Even for the simplest equation $ \dot{u} = Au $ with an unbounded operator, solutions of the Cauchy problem $ u ( 0) = u _ {0} $ need not exist, they may be non-unique, and they may be non-extendable to the whole semi-axis, so the main investigations are devoted to the questions of existence and uniqueness of the solutions. A solution of the equation $ \dot{u} = Au $ on the interval $ [ 0, T ] $ is understood to be a function that takes values in $ D ( A) $, is differentiable on $ [ 0, T ] $ and satisfies the equation. Sometimes this definition is too rigid and one introduces the concept of a weak solution as a function that has the same properties on $ ( 0 , T ] $ and is only continuous at $ 0 $.

Suppose that the operator $ A $ has a resolvent

$$ R ( \lambda , A ) = ( A - \lambda I ) ^ {-} 1 $$

for all sufficiently large positive $ \lambda $ and that

$$ \overline{\lim\limits}\; _ {\lambda \rightarrow \infty } \lambda ^ {-} 1 \mathop{\rm ln} \| R ( \lambda , A ) \| = h < T . $$

Then the weak solution of the problem

$$ \tag{10 } \dot{u} = Au ,\ u ( 0) = u _ {0} $$

is unique on $ [ 0 , T - h ] $ and can be branched for $ t = T - h $. If $ h = 0 $, then the solution is unique on the whole semi-axis. This assertion is precise as regards the behaviour of $ R ( \lambda , A ) $ as $ \lambda \rightarrow \infty $.

If for every $ u _ {0} \in D ( A) $ there is a unique solution of the problem (10) that is continuously differentiable on $ [ 0 , T ] $, then this solution can be extended to the whole semi-axis and can be represented in the form $ u ( t) = U ( t) u _ {0} $, where $ U ( t) $ is a strongly-continuous semi-group of bounded operators on $ [ 0 , \infty ) $, $ U ( 0) = I $, for which the estimate $ \| U ( t) \| \leq M e ^ {\omega t } $ holds. For the equation to have this property it is necessary and sufficient that

$$ \tag{11 } \| ( \lambda - \omega ) ^ {m} R ^ {m} ( \lambda , A ) \| \leq M $$

for all $ \lambda > \omega $ and $ m = 1 , 2 \dots $ where $ M $ does not depend on $ \lambda $ and $ m $. These conditions are difficult to verify. They are satisfied if $ \| ( \lambda - \omega ) R ( \lambda , A ) \| \leq 1 $, and then $ \| U ( t) \| \leq e ^ {\omega t } $. If $ \omega = 0 $, then $ U ( t) $ is a contraction semi-group. This is so if and only if $ A $ is a maximal dissipative operator. If $ u _ {0} \notin D ( A) $, then the function $ U ( t) u _ {0} $ is not differentiable (in any case for $ t = 0 $); it is often called the generalized solution of (10). Solutions of the equation $ \dot{u} = Au $ can be constructed as the limit, as $ n \rightarrow \infty $, of solutions of the equation $ \dot{u} = A _ {n} u $ with bounded operators, under the same initial conditions. For this it is sufficient that the operators $ A _ {n} $ commute, converge strongly to $ A $ on $ D ( A) $ and that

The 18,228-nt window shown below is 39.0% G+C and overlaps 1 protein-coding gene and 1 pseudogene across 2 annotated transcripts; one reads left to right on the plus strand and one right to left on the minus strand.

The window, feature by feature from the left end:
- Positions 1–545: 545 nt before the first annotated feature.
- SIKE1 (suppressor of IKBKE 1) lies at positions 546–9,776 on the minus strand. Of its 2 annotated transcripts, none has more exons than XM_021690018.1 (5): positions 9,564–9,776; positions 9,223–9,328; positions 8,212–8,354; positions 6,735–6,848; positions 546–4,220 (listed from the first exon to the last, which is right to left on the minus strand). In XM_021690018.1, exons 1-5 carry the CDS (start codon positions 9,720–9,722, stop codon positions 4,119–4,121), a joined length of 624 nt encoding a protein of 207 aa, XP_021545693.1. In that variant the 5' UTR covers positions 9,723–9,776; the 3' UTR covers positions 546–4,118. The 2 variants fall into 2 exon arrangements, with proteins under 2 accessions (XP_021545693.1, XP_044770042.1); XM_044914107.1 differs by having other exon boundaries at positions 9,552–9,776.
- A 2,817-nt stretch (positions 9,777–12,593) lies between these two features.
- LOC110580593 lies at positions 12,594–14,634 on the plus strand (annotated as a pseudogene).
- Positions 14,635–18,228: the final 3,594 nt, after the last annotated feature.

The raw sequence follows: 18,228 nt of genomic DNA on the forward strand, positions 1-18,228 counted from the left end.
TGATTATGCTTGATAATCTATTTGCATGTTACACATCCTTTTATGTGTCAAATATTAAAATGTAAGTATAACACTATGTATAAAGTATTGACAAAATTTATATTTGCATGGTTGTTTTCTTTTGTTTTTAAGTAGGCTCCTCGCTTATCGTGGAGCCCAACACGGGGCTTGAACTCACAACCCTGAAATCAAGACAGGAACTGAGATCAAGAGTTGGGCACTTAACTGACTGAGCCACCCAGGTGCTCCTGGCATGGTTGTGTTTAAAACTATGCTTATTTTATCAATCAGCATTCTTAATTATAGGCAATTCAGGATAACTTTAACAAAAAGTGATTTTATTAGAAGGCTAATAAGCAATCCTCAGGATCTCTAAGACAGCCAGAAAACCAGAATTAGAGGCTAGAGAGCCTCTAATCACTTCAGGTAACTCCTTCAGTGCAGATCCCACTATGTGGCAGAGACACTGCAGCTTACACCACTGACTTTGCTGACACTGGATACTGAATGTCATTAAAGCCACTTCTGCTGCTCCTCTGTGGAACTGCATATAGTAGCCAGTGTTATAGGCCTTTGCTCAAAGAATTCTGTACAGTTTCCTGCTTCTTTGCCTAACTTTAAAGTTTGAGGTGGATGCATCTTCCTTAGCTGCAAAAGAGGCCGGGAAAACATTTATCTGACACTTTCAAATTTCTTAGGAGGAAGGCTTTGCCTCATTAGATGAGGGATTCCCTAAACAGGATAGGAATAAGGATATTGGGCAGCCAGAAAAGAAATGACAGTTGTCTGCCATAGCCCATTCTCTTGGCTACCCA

$$ \| e ^ {t A _ {n} } \| \leq M e ^ {\omega t } . $$

If the conditions (11) are satisfied, then the operators $ A _ {n} = - nI - n ^ {2} R ( \lambda , A ) $( Yosida operators) have these properties.

Another method for constructing solutions of the equation $ \dot{u} = A u $ is based on Laplace transformation. If the resolvent of $ A $ is defined on some contour $ \Gamma $, then the function

$$ \tag{12 } u ( t) = - \frac{1}{2 \pi i } \int\limits _ \Gamma e ^ {\lambda t } R ( \lambda , A ) u _ {0} d \lambda $$

formally satisfies the equation

$$ \dot{u} = A u + \frac{1}{2 \pi i } \int\limits _ \Gamma e ^ {\lambda t } \ d \lambda u _ {0} . $$

If the convergence of the integrals, the validity of differentiation under the integral sign and the vanishing of the last integral are ensured, then $ u ( t) $ satisfies the equation. The difficulty lies in the fact that the norm of the resolvent cannot decrease faster than $ | \lambda | ^ {-} 1 $ at infinity. However, on some elements it does decrease faster. For example, if $ R ( \lambda , A ) $ is defined for $ \mathop{\rm Re} \lambda \geq \alpha $ and if

$$ \| R ( \lambda , A ) \| \leq M | \lambda | ^ {k} ,\ k \geq - 1 , $$

for sufficiently large $ | \lambda | $, then for $ \Gamma = ( - i \infty , i \infty ) $ formula (12) gives a solution for any $ u _ {0} \in D ( A ^ {[ k ] + 3 } ) $. In a "less good" case, when the previous inequality is satisfied only in the domain

$$ \mathop{\rm Re} \lambda \geq \alpha | \mathop{\rm Im} \lambda | ^ {a} ,\ 0 < a < 1 $$

(weakly hyperbolic equations), and $ \Gamma $ is the boundary of this domain, one obtains a solution only for an $ u _ {0} $ belonging to the intersection of the domains of definition of all powers of $ A $, with definite behaviour of $ \| A ^ {n} u _ {0} \| $ as $ n \rightarrow \infty $.

Significantly weaker solutions are obtained in the case when $ \Gamma $ goes into the left half-plane, and one can use the decrease of the function $ | e ^ {\lambda t } | $ on it. As a rule, the solutions have increased smoothness for $ t > 0 $. If the resolvent is bounded on the contour $ \Gamma $: $ \mathop{\rm Re} \lambda = - \psi ( | \mathop{\rm Im} \lambda | ) $, where $ \psi ( \tau ) $ is a smooth non-decreasing concave function that increases like $ \mathop{\rm ln} \tau $ at $ \infty $, then for any $ u _ {0} \in E $ the function (12) is differentiable and satisfies the equation, beginning with some $ t _ {0} $; as $ t $ increases further, its smoothness increases. If $ \psi ( \tau ) $ increases like a power of $ \tau $ with exponent less than one, then the function (12) is infinitely differentiable for $ t > 0 $; if $ \psi ( \tau ) $ increases like $ \tau / \mathop{\rm ln} \tau $, then $ u ( t) $ belongs to a quasi-analytic class of functions; if it increases like a linear function, then $ u ( t) $ is analytic. In all these cases it satisfies the equation $ \dot{u} = A u $.